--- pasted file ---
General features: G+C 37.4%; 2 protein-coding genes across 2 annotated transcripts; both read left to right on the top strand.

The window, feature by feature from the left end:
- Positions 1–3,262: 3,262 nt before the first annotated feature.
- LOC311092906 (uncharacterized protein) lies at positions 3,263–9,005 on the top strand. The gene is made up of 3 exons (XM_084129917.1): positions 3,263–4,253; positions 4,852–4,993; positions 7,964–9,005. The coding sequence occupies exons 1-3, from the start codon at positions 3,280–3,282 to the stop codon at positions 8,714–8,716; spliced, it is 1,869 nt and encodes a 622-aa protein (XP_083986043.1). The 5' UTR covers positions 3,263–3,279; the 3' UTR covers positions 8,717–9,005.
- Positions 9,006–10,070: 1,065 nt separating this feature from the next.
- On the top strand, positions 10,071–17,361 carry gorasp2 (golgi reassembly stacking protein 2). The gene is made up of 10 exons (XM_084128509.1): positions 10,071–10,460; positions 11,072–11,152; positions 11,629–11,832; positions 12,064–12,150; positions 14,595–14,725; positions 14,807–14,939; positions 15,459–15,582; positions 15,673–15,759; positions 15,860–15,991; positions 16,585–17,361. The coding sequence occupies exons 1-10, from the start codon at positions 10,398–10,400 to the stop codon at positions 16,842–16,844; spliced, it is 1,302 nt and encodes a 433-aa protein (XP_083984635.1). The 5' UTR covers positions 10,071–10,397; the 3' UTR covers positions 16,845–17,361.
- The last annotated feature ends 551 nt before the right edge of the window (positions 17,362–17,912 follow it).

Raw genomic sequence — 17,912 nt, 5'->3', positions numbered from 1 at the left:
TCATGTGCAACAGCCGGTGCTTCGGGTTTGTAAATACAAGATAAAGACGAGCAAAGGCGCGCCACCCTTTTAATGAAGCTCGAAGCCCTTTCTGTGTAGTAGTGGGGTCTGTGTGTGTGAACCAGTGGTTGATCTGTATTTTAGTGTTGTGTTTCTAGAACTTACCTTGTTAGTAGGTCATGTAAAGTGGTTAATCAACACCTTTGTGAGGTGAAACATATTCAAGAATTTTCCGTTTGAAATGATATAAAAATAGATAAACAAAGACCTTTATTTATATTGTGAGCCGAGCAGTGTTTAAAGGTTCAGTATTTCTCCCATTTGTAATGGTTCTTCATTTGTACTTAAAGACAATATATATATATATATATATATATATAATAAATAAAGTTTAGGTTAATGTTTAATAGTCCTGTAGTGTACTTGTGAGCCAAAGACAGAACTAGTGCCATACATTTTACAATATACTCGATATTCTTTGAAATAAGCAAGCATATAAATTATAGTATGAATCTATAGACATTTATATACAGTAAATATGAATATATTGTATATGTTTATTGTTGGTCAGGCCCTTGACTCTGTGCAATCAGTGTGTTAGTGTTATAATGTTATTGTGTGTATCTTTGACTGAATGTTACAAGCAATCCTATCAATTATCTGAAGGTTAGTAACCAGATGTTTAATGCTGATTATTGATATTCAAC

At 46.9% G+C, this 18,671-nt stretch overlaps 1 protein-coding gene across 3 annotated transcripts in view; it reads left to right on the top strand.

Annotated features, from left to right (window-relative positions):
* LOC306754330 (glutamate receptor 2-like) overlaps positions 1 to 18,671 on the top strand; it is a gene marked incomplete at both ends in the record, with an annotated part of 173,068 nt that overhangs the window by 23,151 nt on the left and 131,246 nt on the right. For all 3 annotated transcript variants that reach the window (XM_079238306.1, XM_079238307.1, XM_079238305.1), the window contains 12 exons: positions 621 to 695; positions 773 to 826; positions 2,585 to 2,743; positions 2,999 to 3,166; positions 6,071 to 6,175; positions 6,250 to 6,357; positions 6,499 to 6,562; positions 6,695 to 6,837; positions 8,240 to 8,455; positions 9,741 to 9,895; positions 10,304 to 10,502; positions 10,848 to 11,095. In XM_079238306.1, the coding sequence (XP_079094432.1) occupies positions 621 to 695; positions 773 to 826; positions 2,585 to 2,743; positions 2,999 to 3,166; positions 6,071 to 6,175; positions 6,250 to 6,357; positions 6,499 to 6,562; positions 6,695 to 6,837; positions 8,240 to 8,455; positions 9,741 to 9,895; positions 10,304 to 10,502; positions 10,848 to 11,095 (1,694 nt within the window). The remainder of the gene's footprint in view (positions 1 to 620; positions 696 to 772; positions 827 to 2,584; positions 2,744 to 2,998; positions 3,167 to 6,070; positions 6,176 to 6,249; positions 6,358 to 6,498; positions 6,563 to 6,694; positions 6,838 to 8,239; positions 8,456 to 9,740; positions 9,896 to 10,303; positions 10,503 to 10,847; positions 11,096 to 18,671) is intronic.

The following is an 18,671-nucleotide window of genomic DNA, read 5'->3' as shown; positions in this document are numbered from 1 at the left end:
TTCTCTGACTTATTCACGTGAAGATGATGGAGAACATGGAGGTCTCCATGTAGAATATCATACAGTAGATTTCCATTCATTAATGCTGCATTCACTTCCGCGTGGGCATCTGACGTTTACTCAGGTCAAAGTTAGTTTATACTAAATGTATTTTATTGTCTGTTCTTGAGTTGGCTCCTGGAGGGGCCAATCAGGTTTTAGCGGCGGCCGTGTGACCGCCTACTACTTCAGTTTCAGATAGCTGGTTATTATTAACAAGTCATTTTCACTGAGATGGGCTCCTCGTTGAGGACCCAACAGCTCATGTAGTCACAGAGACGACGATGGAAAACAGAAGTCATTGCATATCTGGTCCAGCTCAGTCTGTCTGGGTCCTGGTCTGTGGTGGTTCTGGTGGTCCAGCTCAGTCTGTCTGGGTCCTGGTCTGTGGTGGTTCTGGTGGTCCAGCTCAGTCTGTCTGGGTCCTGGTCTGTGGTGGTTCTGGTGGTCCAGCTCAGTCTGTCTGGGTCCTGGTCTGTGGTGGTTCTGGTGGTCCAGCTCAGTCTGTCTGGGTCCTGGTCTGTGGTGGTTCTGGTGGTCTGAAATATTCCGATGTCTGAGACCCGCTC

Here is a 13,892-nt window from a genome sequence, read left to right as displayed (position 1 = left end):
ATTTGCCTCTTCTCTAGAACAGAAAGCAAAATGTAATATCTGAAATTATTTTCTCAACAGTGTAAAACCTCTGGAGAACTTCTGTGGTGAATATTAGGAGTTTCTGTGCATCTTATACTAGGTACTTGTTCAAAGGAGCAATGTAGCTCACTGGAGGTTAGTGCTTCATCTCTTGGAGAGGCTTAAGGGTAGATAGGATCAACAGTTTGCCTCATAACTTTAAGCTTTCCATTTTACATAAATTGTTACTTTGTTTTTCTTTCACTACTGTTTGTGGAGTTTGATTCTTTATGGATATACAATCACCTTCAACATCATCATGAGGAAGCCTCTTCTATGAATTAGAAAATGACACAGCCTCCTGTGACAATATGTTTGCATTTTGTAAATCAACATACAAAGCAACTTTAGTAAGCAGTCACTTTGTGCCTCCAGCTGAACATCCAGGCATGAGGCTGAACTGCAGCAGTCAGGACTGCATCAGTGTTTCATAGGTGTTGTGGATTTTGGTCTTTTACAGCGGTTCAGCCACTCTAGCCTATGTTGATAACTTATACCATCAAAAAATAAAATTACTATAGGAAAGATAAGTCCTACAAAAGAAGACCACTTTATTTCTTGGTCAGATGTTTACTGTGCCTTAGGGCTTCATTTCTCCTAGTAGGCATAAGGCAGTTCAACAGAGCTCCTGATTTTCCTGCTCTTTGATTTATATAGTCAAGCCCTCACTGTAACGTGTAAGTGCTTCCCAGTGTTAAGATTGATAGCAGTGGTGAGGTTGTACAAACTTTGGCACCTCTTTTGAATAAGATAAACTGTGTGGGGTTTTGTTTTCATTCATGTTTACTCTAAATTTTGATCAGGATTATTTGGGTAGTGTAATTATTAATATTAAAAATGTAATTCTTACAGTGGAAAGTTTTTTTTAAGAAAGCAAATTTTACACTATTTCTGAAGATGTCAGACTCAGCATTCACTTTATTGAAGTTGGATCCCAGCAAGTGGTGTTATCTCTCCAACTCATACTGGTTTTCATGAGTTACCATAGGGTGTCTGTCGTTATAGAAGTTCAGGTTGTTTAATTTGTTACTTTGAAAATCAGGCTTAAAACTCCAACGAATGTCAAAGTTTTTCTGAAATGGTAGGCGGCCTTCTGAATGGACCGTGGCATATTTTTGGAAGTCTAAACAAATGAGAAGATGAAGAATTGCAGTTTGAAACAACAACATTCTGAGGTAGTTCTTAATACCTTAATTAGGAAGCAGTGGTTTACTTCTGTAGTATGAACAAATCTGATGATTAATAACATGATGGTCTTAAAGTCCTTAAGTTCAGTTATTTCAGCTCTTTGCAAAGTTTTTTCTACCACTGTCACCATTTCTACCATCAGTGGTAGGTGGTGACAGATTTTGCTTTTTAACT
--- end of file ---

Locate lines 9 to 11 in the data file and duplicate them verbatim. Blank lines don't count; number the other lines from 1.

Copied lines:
TCATGTGCAACAGCCGGTGCTTCGGGTTTGTAAATACAAGATAAAGACGAGCAAAGGCGCGCCACCCTTTTAATGAAGCTCGAAGCCCTTTCTGTGTAGTAGTGGGGTCTGTGTGTGTGAACCAGTGGTTGATCTGTATTTTAGTGTTGTGTTTCTAGAACTTACCTTGTTAGTAGGTCATGTAAAGTGGTTAATCAACACCTTTGTGAGGTGAAACATATTCAAGAATTTTCCGTTTGAAATGATATAAAAATAGATAAACAAAGACCTTTATTTATATTGTGAGCCGAGCAGTGTTTAAAGGTTCAGTATTTCTCCCATTTGTAATGGTTCTTCATTTGTACTTAAAGACAATATATATATATATATATATATATATAATAAATAAAGTTTAGGTTAATGTTTAATAGTCCTGTAGTGTACTTGTGAGCCAAAGACAGAACTAGTGCCATACATTTTACAATATACTCGATATTCTTTGAAATAAGCAAGCATATAAATTATAGTATGAATCTATAGACATTTATATACAGTAAATATGAATATATTGTATATGTTTATTGTTGGTCAGGCCCTTGACTCTGTGCAATCAGTGTGTTAGTGTTATAATGTTATTGTGTGTATCTTTGACTGAATGTTACAAGCAATCCTATCAATTATCTGAAGGTTAGTAACCAGATGTTTAATGCTGATTATTGATATTCAAC

At 46.9% G+C, this 18,671-nt stretch overlaps 1 protein-coding gene across 3 annotated transcripts in view; it reads left to right on the top strand.

Annotated features, from left to right (window-relative positions):